The estimated total annual costs of waste and savings from interventions that address waste were $760 billion - $935 billion and $191 - $282 billion, respectively. These savings do not include interventions for the area identified as the largest waste area, administrative complexity.

Several key findings can be drawn from this study:

  1. The greatest source of waste, at over a quarter trillion dollars annually, is administrative complexity. Some of this waste is due to a fragmented health care system. More seamless data interoperability, as is currently being driven by CMS, will produce new savings. The movement to value-based care – which focuses on alignment of incentives and increased collaboration between payor and provider – could meaningfully reduce this source of waste as many of the administrative tools used by payers to reduce waste (such as prior authorization) can be discontinued or delegated to the clinicians, reducing administrative complexity for all stakeholders.
  2. Pricing inefficiency, in particular drug pricing, represents the second greatest source of waste. These inefficiencies have arisen in a highly regulated market-based system, and suggest that policies that systematically promote competition and price transparency should foster substantial savings.
  3. Approximately $300B in waste results from failure of care delivery, failure of care coordination, and overtreatment. However, there is clear evidence that if proven, effective clinical strategies to improve care available today were scaled nationally, approximately 50 percent of that waste could be avoided.

For the last several years, Humana has been focusing on advancing the concept of interoperability and leveraging the transformative power of the value-based care model to lower costs. According to the company’s 2017 annual report, medical costs for patients who were affiliated with physicians in Humana Medicare Advantage value-based agreements were 15.6 percent lower than original Medicare fee-for-service.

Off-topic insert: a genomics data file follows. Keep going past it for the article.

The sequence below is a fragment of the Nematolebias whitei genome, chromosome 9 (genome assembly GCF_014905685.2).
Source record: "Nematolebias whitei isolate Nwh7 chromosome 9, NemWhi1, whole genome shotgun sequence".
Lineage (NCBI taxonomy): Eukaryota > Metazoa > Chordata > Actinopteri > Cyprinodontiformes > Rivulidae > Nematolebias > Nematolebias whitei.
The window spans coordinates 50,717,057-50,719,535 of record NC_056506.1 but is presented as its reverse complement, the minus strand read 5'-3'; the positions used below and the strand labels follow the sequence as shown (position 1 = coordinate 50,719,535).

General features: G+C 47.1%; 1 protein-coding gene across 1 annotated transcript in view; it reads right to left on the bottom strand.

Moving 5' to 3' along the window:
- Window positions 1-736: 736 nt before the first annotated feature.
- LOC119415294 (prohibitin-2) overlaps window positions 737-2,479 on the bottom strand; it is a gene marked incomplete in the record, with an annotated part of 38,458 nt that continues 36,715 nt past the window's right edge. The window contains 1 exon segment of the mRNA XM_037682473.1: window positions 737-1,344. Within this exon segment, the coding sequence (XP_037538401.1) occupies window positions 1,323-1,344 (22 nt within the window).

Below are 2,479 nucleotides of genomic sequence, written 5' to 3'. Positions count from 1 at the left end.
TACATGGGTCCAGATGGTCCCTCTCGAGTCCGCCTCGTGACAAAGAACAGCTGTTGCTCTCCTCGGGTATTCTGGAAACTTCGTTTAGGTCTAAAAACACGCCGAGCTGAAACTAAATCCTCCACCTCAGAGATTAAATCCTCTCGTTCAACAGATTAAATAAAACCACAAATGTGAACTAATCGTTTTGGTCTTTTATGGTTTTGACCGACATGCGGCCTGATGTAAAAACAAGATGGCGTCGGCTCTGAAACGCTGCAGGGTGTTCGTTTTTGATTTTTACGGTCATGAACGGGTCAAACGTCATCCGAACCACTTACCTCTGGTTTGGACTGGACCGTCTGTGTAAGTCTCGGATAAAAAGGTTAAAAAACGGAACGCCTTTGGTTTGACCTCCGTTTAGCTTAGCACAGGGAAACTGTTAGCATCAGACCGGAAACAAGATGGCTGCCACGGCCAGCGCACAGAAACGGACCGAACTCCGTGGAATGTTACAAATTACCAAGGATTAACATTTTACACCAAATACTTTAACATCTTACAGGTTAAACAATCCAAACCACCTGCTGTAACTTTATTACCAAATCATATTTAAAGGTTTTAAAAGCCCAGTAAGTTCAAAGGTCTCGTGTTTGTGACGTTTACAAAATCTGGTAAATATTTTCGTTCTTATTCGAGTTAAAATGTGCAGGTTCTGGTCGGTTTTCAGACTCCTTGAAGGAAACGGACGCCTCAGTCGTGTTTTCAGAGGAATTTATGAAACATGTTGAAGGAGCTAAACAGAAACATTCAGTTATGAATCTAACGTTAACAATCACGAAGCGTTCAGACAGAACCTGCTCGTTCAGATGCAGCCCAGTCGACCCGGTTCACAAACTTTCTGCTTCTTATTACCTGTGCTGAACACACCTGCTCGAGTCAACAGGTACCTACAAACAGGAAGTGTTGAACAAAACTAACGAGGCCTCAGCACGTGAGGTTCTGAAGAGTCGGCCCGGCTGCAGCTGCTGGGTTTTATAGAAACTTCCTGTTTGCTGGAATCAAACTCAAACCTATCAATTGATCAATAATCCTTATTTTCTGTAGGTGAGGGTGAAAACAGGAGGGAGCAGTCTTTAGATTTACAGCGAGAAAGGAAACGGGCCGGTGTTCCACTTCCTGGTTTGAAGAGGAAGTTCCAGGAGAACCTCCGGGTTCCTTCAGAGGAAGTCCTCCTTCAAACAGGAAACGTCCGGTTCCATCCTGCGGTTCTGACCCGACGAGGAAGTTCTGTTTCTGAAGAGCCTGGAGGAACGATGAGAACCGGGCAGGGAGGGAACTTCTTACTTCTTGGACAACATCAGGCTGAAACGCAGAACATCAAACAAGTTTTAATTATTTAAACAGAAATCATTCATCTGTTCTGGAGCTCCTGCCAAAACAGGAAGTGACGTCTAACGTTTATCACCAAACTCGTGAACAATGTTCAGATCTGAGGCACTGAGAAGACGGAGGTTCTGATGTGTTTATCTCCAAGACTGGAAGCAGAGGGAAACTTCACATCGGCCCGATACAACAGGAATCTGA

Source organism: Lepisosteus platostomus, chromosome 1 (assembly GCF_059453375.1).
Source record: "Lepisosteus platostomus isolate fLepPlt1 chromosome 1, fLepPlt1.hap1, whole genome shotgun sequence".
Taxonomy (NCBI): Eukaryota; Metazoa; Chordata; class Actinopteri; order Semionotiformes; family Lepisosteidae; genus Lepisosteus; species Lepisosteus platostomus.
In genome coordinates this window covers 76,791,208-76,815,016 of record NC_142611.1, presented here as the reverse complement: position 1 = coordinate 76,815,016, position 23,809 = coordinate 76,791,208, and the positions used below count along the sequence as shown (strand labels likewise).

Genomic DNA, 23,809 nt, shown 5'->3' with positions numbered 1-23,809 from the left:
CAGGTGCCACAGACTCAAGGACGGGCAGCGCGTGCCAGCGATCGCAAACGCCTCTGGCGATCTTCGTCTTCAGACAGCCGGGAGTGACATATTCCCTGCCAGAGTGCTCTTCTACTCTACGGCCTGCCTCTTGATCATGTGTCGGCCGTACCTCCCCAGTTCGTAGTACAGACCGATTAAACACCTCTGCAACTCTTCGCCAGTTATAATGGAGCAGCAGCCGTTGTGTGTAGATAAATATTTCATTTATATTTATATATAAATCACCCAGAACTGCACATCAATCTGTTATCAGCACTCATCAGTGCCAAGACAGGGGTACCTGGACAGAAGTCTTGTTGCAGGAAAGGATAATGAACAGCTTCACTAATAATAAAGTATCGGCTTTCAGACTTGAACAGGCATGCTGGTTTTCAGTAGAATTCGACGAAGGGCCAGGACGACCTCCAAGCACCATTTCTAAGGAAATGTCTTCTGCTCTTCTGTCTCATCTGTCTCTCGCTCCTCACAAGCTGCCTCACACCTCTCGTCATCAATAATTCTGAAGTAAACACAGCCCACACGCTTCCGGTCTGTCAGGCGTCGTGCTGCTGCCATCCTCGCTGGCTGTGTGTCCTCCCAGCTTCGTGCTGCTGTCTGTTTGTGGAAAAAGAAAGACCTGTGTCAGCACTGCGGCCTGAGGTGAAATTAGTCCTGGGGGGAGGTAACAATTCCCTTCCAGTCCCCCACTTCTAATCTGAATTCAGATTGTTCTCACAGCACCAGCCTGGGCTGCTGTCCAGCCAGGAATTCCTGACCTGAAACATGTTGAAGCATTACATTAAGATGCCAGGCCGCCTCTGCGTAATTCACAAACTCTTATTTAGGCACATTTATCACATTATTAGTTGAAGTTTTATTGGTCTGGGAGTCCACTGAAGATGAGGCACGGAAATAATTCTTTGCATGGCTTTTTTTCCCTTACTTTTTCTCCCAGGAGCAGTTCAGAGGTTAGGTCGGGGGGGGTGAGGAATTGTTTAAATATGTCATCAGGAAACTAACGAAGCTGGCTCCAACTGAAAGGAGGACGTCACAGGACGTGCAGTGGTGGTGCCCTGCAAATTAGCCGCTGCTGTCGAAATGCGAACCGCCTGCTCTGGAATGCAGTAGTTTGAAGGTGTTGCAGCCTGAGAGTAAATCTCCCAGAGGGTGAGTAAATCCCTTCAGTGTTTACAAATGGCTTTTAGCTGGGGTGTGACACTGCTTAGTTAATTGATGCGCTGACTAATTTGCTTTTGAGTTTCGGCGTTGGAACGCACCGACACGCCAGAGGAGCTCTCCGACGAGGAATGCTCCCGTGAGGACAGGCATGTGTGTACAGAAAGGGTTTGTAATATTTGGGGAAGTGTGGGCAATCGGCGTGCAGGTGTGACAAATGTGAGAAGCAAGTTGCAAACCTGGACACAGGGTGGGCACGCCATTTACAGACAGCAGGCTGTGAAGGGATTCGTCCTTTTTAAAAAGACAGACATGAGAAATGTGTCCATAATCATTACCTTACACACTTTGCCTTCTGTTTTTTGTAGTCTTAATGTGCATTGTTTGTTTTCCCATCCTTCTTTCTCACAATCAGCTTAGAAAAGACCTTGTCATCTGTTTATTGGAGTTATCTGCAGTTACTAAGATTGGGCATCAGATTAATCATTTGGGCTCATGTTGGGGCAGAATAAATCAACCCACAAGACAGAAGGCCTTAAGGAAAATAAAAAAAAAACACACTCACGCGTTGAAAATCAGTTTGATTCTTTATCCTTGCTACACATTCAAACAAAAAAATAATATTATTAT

Humana has an extensive and growing value-based care presence. As of June 30, 2019, Humana had approximately 2.3 million individual Medicare Advantage members and approximately 115,000 commercial members who are cared for by more than 58,000 primary care physicians in more than 1,000 value-based relationships across 43 states and Puerto Rico. Humana’s total Medicare Advantage membership is more than four million members, which includes members affiliated with providers in value-based and standard Medicare Advantage settings. For more information, visit humana.com/provider/support/vbc.

About Humana

Humana Inc. (HUM) is committed to helping our millions of medical and specialty members achieve their best health. Our successful history in care delivery and health plan administration is helping us create a new kind of integrated care with the power to improve health and well-being and lower costs. Our efforts are leading to a better quality of life for people with Medicare, families, individuals, military service personnel, and communities at large.

To accomplish that, we support physicians and other health care professionals as they work to deliver the right care in the right place for their patients, our members. Our range of clinical capabilities, resources and tools – such as in-home care, behavioral health, pharmacy services, data analytics and wellness solutions – combine to produce a simplified experience that makes health care easier to navigate and more effective.

More information regarding Humana is available to investors via the Investor Relations page of the company’s web site at www.humana.com, including copies of:

  • Annual reports to stockholders
  • Securities and Exchange Commission filings
  • Most recent investor conference presentations
  • Quarterly earnings news releases and conference calls
  • Calendar of events
  • Corporate Governance information